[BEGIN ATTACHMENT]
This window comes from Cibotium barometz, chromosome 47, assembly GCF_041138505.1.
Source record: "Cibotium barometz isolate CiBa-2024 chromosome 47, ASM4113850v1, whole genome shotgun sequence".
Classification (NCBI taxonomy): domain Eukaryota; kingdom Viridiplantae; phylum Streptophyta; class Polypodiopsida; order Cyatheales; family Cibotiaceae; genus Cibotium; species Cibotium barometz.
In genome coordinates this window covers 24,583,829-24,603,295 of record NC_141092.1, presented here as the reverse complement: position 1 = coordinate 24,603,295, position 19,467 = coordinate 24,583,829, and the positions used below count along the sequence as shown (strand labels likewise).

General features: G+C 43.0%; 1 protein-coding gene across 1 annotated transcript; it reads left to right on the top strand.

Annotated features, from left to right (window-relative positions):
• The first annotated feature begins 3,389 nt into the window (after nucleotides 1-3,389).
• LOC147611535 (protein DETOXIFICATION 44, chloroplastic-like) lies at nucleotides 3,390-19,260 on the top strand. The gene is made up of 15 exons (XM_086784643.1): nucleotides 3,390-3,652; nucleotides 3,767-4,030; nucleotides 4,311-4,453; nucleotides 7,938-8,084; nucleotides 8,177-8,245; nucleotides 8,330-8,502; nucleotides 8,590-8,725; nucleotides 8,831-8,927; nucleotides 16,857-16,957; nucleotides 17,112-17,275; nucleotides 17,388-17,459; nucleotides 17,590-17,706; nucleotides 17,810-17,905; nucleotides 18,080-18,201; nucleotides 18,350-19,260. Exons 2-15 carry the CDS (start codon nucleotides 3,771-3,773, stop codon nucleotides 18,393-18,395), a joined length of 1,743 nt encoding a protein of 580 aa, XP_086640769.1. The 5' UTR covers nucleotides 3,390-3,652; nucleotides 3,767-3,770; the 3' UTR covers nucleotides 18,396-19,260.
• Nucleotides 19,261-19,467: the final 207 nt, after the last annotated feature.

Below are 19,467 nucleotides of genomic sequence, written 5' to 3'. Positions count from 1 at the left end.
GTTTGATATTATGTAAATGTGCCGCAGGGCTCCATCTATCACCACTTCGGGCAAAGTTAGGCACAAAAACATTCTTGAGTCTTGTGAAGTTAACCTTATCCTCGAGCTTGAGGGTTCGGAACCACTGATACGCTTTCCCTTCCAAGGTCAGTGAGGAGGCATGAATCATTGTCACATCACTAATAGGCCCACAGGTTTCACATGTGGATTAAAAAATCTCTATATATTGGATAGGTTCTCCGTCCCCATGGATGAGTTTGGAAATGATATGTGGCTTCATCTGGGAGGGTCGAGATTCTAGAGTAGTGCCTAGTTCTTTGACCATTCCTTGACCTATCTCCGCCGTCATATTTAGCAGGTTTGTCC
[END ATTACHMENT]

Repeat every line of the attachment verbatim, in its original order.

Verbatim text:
This window comes from Cibotium barometz, chromosome 47, assembly GCF_041138505.1.
Source record: "Cibotium barometz isolate CiBa-2024 chromosome 47, ASM4113850v1, whole genome shotgun sequence".
Classification (NCBI taxonomy): domain Eukaryota; kingdom Viridiplantae; phylum Streptophyta; class Polypodiopsida; order Cyatheales; family Cibotiaceae; genus Cibotium; species Cibotium barometz.
In genome coordinates this window covers 24,583,829-24,603,295 of record NC_141092.1, presented here as the reverse complement: position 1 = coordinate 24,603,295, position 19,467 = coordinate 24,583,829, and the positions used below count along the sequence as shown (strand labels likewise).

General features: G+C 43.0%; 1 protein-coding gene across 1 annotated transcript; it reads left to right on the top strand.

Annotated features, from left to right (window-relative positions):
• The first annotated feature begins 3,389 nt into the window (after nucleotides 1-3,389).
• LOC147611535 (protein DETOXIFICATION 44, chloroplastic-like) lies at nucleotides 3,390-19,260 on the top strand. The gene is made up of 15 exons (XM_086784643.1): nucleotides 3,390-3,652; nucleotides 3,767-4,030; nucleotides 4,311-4,453; nucleotides 7,938-8,084; nucleotides 8,177-8,245; nucleotides 8,330-8,502; nucleotides 8,590-8,725; nucleotides 8,831-8,927; nucleotides 16,857-16,957; nucleotides 17,112-17,275; nucleotides 17,388-17,459; nucleotides 17,590-17,706; nucleotides 17,810-17,905; nucleotides 18,080-18,201; nucleotides 18,350-19,260. Exons 2-15 carry the CDS (start codon nucleotides 3,771-3,773, stop codon nucleotides 18,393-18,395), a joined length of 1,743 nt encoding a protein of 580 aa, XP_086640769.1. The 5' UTR covers nucleotides 3,390-3,652; nucleotides 3,767-3,770; the 3' UTR covers nucleotides 18,396-19,260.
• Nucleotides 19,261-19,467: the final 207 nt, after the last annotated feature.

Below are 19,467 nucleotides of genomic sequence, written 5' to 3'. Positions count from 1 at the left end.
GTTTGATATTATGTAAATGTGCCGCAGGGCTCCATCTATCACCACTTCGGGCAAAGTTAGGCACAAAAACATTCTTGAGTCTTGTGAAGTTAACCTTATCCTCGAGCTTGAGGGTTCGGAACCACTGATACGCTTTCCCTTCCAAGGTCAGTGAGGAGGCATGAATCATTGTCACATCACTAATAGGCCCACAGGTTTCACATGTGGATTAAAAAATCTCTATATATTGGATAGGTTCTCCGTCCCCATGGATGAGTTTGGAAATGATATGTGGCTTCATCTGGGAGGGTCGAGATTCTAGAGTAGTGCCTAGTTCTTTGACCATTCCTTGACCTATCTCCGCCGTCATATTTAGCAGGTTTGTCC